Untangling the curious case of the Newcastle United takeover has become a full-time job for many fans desperate for positive news from St James’ Park.
With the usual summer past-times of speculating about what the team might look like next season and keeping an eye on the transfer market largely redundant against the backdrop of unprecedented uncertainty over the manager and the owner, the takeover is taking over the black and white agenda.
It’s now more than three weeks since the Bin Zayed Group broke cover and for much of that time, it has appeared on the outside as if nothing is happening. Attempts to dig deeper have proved fiendishly difficult – one side may say something that contradicts what another believes and unpicking the details of a multi-million pound transaction is a little bit different to tracking a player transfer. Uncertainty has become the watchword on Tyneside.
Daniel Geey, Partner at sports law firm Sheridans and author of the book Done Deal – an insider’s account of how football works – is an expert on the takeover process. He explains that the reason for the silence is simple: this is a complicated, painstaking process that can take several months.
“It’s very difficult to complete a deal of this magnitude in a short period of time,” he says.
“There’s lots of different considerations that make that the case but ultimately there are likely to be two or three pretty important things that are going on in the meantime.
“Depending on the buyer’s appetite for risk there’s likely to be due diligence going on and usually that will be a pretty comprehensive process that takes place after the initial agreement is in place. That can take a significant period of time – I’ve seen due diligence reports which are a hundred pages or more – and usually that only starts once the outline agreement has been signed – and that is known as the Head of Terms.”
The fact that Bin Zayed have a document signed by Mike Ashley that outlines the agreement is not in dispute. It’s an important starting point but it is just that: “If you’re looking at a timetable, the Head of Terms is really signed at a fairly early stage of the process,” Geey explains.
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And what that sparks is the more complicated and crucial stage of the takeover – where the buyer has to in-depth due diligence before signing a Sales Purchase Agreement and then, finally, meeting the Premier League and going through their rigorous tests. Bin Zayed are going through “processes”, in their own words, but that final part is – according to Ashley sources – yet to begin.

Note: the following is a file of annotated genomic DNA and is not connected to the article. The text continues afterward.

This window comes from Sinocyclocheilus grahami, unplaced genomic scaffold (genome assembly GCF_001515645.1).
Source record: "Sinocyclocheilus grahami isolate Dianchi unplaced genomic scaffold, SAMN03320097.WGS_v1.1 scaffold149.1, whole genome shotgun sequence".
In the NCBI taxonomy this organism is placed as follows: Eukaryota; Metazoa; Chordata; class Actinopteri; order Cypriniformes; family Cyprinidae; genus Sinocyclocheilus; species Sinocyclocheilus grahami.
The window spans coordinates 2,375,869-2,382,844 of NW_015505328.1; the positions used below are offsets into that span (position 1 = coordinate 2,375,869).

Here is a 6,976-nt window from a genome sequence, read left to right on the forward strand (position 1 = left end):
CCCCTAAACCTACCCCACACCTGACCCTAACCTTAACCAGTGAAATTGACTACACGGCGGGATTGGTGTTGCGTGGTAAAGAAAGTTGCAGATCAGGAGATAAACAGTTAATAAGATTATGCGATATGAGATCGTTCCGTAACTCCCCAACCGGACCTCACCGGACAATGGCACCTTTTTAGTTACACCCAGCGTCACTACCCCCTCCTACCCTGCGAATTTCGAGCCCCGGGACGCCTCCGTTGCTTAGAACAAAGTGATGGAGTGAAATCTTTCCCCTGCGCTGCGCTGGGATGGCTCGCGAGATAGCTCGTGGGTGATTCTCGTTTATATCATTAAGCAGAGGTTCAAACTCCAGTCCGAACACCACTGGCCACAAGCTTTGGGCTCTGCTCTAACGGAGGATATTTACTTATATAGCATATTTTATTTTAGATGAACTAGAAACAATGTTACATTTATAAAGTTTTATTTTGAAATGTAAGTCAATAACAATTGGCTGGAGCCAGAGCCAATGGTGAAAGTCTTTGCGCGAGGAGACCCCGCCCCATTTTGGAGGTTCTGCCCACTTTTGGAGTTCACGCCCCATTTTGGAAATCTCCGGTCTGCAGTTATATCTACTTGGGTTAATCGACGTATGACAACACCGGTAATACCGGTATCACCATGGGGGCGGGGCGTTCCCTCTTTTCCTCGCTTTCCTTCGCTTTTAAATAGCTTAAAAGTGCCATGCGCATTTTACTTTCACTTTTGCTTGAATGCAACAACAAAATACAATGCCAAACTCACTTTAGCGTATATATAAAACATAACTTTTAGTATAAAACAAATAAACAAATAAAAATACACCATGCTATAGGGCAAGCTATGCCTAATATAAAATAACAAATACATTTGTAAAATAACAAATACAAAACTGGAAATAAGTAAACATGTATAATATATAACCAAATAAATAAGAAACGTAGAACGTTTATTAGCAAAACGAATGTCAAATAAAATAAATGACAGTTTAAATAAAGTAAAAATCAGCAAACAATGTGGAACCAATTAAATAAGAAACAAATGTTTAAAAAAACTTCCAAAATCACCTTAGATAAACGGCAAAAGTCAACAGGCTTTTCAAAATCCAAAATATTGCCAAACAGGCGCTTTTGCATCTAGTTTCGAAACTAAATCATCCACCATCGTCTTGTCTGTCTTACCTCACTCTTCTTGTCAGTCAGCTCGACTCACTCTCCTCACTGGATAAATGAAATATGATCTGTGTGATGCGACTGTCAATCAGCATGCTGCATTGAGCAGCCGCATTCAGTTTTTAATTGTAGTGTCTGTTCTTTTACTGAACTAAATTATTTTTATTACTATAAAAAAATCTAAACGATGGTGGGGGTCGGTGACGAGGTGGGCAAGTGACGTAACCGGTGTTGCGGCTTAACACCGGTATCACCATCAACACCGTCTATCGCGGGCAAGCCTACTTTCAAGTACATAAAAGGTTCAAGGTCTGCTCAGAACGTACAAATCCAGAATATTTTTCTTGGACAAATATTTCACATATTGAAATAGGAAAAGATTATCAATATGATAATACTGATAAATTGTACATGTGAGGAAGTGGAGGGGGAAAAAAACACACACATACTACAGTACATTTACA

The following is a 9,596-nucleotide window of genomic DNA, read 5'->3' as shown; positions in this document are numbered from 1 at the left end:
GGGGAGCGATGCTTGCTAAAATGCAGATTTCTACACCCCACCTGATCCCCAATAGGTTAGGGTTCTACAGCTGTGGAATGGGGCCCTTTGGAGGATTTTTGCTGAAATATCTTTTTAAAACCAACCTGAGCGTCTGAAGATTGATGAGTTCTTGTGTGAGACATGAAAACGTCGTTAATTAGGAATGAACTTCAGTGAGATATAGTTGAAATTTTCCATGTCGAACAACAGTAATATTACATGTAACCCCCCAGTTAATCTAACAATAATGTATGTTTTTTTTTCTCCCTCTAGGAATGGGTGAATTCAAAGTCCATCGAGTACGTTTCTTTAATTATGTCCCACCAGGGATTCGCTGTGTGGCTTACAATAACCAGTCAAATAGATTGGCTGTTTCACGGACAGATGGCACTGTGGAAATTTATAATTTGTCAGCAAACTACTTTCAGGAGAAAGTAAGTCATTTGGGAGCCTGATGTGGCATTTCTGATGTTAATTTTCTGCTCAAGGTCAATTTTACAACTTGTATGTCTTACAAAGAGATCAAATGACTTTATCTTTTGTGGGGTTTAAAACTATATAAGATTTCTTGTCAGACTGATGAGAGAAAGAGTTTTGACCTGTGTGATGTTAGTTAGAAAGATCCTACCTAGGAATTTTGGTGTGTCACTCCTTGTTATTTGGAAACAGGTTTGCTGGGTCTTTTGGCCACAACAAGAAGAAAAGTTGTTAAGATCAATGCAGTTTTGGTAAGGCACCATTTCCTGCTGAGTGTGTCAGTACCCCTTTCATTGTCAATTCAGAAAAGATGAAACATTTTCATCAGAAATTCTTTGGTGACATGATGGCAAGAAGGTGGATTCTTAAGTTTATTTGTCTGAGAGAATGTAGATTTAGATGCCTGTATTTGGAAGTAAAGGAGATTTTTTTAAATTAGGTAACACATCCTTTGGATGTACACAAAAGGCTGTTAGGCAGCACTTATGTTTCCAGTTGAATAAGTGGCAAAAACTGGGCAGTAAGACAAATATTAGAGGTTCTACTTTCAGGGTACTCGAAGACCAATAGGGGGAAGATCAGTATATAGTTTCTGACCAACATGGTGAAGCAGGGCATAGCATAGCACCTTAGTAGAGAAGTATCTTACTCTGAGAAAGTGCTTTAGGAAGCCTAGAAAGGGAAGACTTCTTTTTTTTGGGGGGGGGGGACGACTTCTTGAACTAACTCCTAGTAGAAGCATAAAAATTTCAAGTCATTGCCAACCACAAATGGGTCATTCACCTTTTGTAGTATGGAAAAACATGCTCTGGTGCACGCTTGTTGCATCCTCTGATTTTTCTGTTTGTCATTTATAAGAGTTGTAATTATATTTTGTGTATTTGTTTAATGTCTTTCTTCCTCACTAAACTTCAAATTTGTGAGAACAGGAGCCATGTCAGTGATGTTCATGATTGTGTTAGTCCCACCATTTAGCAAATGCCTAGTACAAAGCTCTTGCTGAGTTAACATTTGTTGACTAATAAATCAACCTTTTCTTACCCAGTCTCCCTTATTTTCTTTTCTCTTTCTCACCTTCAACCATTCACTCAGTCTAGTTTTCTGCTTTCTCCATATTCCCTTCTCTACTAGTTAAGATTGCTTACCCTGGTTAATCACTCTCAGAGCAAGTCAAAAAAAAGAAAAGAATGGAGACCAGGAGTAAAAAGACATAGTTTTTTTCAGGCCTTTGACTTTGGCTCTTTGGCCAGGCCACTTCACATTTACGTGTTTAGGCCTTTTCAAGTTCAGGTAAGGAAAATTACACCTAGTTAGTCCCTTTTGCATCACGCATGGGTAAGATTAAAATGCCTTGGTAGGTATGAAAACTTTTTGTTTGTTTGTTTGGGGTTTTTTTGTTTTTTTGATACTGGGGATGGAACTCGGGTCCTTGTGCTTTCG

Perhaps it has not been for the best that we know about this bid at what appears to be quite an early stage. “A lot of takeovers are only announced – informally through leaks to the press or formally – when the process is quite far along.
“If it’s only the Head of Terms that has been signed here there may be a significant amount of time that passes before we ge the final part of the process. There are a lot of reasons why it might not happen quickly – it could be that something is discovered in due diligence.
“The price may be agreed in the Head of Terms but there will most likely be a degree of flexibility on what has been agreed in that document. If, for example, there are onerous contracts discovered in the due diligence or tax liabilities then it may mean the buying party may look to negotiate on the terms.”
Another key issue is the structure of the payments. “There is a lot to be negotiated between the Head of Terms and the Sales Purchase Agreement, which will include detailed information like the way the transaction is paid for, the size of instalments, whether there is any agreement on what happens if the TV deal goes up or if the club is relegated.
“And even at that point, there are Premier League processes to go through.”
The Premier League’s rigorous checks will require anyone in the Bin Zayed Group who wants to hold a position of influence on the board, and anyone with a financial stake in the club, to meet with top flight officials. A business plan and accounts will need to be provided and, as of the last week, sources at Newcastle suggest this hasn’t happened.
That doesn’t mean it’s dead or that this takeover won’t happen. “The fact is, no-one goes into this process lightly. It will cost a sizeable amount to anyone buying the club to fund lawyers and accountants to do due diligence and even Head of Terms. Anyone going into this part of the process would be serious about the transaction.”
There are those in the Bin Zayed camp who insist things will be completed soon, and that the process is much further along than UK-based sources will admit. And Geey says that all eyes will be on the August transfer deadline. “The earlier the deal can be done the better as it will be a risk factor for any buyer if they can’t implement their own recruitment strategy,” he says. “And that is before the Rafa Benitez situation is taken into account.”
No prospective owner can have an influence on club policy until they have taken over, Geey points out, because it would be against Premier League rules on third parties having an influence over the say of a club. No seller would agree to fund transfers or a manager’s contract in case the takeover collapses.
Geey says both parties – Newcastle and Bin Zayed – have his “sympathies” at the way it is playing out in public. “It is usually a fairly drawn out process and you’d expect that, as you would any commercial negotiation where there’s a lot of money at stake.”
Source: Newcastle Chronicle